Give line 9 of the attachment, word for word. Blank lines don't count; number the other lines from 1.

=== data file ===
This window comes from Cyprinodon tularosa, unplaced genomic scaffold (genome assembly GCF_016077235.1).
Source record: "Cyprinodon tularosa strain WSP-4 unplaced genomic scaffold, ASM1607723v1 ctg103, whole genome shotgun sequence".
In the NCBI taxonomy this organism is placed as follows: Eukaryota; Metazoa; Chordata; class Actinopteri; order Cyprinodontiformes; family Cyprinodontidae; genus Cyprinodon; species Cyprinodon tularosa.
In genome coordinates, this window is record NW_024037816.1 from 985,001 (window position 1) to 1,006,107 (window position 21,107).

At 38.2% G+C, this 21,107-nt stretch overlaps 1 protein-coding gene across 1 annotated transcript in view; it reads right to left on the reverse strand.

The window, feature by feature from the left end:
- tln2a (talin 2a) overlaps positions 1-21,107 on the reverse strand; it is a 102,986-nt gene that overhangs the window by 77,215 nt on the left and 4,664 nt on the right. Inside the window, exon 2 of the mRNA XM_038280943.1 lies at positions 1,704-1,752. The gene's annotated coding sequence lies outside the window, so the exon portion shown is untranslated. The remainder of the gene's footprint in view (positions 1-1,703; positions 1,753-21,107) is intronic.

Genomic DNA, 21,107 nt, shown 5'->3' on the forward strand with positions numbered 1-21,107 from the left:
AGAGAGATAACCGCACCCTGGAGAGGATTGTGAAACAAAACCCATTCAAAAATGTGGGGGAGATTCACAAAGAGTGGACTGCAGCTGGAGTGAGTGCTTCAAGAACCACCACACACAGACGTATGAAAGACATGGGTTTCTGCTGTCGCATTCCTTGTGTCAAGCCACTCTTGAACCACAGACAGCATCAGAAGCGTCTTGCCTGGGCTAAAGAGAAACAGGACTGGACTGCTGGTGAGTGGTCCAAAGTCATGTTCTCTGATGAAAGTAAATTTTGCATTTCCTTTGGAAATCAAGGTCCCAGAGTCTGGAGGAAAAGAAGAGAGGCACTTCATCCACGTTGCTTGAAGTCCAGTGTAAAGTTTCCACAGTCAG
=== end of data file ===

AGAGAGATAACCGCACCCTGGAGAGGATTGTGAAACAAAACCCATTCAAAAATGTGGGGGAGATTCACAAAGAGTGGACTGCAGCTGGAGTGAGTGCTTCAAGAACCACCACACACAGACGTATGAAAGACATGGGTTTCTGCTGTCGCATTCCTTGTGTCAAGCCACTCTTGAACCACAGACAGCATCAGAAGCGTCTTGCCTGGGCTAAAGAGAAACAGGACTGGACTGCTGGTGAGTGGTCCAAAGTCATGTTCTCTGATGAAAGTAAATTTTGCATTTCCTTTGGAAATCAAGGTCCCAGAGTCTGGAGGAAAAGAAGAGAGGCACTTCATCCACGTTGCTTGAAGTCCAGTGTAAAGTTTCCACAGTCAG